Close Western allies of Washington, including France and Britain, have been critical of Trump's move. Pope Francis has called for Jerusalem's status quo to be respected, while China and Russia have expressed concern.
The EU's foreign policy chief, Federica Mogherini, said Jerusalem must be the capital of both Israel and a future Palestinian state.
The United Nations Security Council is likely to meet on Friday to discuss the U.S. decision, diplomats said.
Russian President Vladimir Putin and his Turkish counterpart Tayyip Erdogan spoke by phone on Thursday and expressed serious concern about the decision, the Kremlin said on Thursday.
Trump's decision has raised doubts about his administration’s ability to follow through on a peace effort that his son-in-law and senior adviser, Jared Kushner, has led for months aimed at reviving long-stalled negotiations.
Haniyeh called on Abbas to withdraw from peacemaking with Israel and on Arabs to boycott the Trump administration. Abbas said on Wednesday the United States had abdicated its role as a mediator in peace efforts.
"We have given instruction to all Hamas members and to all its wings to be fully ready for any new instructions or orders that may be given to confront this strategic danger that threatens Jerusalem and threatens Palestine," Haniyeh said.
Israel and the United States consider Hamas, which has fought three wars with Israel since 2007, a terrorist organisation. Hamas does not recognise Israel's right to exist and its suicide bombings helped spearhead the last intifada, from 2000 to 2005.
Fearing disruption to reconciliation efforts between Hamas and Fatah, Palestinian Prime Minister Rami Al-Hamdallah and other Fatah delegates arrived in Gaza on Thursday to meet Hamas.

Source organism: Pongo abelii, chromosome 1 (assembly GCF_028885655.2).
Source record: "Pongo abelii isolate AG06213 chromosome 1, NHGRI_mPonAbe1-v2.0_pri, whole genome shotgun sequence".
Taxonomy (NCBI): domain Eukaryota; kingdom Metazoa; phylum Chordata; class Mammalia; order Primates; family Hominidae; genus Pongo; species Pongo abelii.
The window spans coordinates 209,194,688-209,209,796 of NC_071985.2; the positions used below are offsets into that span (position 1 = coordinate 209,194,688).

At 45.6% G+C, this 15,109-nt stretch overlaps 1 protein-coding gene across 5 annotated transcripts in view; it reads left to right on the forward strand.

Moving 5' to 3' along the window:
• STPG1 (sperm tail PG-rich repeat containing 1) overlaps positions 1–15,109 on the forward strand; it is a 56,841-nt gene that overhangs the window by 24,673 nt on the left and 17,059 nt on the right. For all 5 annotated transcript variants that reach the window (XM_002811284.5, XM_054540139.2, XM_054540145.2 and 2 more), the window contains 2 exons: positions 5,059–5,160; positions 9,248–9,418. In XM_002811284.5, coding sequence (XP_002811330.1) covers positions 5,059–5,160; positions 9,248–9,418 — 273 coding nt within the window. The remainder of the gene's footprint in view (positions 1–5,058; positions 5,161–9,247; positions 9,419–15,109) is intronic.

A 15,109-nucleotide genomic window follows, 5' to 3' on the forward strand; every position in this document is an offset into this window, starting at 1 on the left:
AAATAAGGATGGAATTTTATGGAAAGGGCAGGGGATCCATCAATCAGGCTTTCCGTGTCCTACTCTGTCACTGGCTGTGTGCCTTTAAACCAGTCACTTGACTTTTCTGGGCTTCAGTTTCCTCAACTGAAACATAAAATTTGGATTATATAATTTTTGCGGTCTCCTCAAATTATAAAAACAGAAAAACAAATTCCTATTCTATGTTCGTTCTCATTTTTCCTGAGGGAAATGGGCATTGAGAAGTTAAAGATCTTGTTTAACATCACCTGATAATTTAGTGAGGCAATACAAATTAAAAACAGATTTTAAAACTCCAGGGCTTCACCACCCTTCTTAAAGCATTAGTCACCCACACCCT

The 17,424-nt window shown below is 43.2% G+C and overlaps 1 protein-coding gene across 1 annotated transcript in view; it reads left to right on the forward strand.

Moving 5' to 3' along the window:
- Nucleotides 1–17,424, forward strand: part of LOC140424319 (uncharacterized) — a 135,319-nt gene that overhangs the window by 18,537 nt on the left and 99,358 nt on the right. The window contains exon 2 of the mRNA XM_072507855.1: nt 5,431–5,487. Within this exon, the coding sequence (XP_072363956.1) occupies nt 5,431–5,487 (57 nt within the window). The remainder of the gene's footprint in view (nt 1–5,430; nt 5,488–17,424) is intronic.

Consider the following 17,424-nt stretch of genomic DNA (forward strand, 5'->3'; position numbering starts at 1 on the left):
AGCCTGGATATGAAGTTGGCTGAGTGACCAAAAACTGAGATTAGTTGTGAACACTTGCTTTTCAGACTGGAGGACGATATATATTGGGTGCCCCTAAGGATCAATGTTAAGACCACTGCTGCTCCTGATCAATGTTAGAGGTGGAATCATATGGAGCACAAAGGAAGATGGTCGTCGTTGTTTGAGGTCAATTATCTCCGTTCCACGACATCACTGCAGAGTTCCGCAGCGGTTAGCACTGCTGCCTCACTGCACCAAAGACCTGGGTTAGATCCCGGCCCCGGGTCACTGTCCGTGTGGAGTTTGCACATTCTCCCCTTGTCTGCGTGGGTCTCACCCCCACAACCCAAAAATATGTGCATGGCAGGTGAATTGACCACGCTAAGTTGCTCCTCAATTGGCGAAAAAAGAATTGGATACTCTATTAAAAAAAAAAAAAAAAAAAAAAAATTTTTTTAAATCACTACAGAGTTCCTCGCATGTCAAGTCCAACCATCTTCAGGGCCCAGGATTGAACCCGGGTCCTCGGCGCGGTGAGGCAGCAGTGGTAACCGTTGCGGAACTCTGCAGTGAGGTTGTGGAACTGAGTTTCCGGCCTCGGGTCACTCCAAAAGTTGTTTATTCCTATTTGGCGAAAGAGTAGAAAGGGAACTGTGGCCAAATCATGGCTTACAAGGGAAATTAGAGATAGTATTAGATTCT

The international community does not recognise Israeli sovereignty over the whole of Jerusalem and no other country has its embassy there.
Trump's decision fulfils a campaign promise and will please Republican conservatives and evangelicals.
He said his move was not intended to tip the scales in favour of Israel and that any deal involving the future of Jerusalem would have to be negotiated by the parties, but the move was seen almost uniformly in Arab capitals as a sharp tilt towards Israel.
The United States is asking Israel to temper its response to the announcement because Washington expects a backlash and is weighing the potential threat to U.S. facilities and people, according to a State Department document seen by Reuters.
"The president has directed me and the State Department to undertake the process to begin an effort to move the embassy," Secretary of State Rex Tillerson said in Vienna.
"This is not something that will happen overnight."
In Lebanon, Hezbollah leader Sayyed Hassan Nasrallah backed calls for a new intafada and said: "We are facing blatant American aggression."
Islamist militant group Al Qaeda in the Arabian Peninsula said Trump's decision was the result of "normalisation steps" between some Gulf Arab countries and Israel.
Protests have broken out since Trump's announcement in Jordan, outside the U.S. consulate in Istanbul and in Pakistan.
Taliban insurgents in Afghanistan said the United States was "exposing its colonial ambition in Muslim territory".
Palestinians switched off Christmas lights on trees outside Bethlehem's Church of the Nativity, where Christians believe Jesus was born, and in Ramallah, next to the burial site of former Palestinian leader Yasser Arafat, in protest.
(Additional reporting by Hamid Shalizi in Kabul, Kay Johnson in Islamabad, Ellen Francis in Beirut and Ori Lewis in Jerusalem; Editing by Andrew Roche and Bernadette Baum)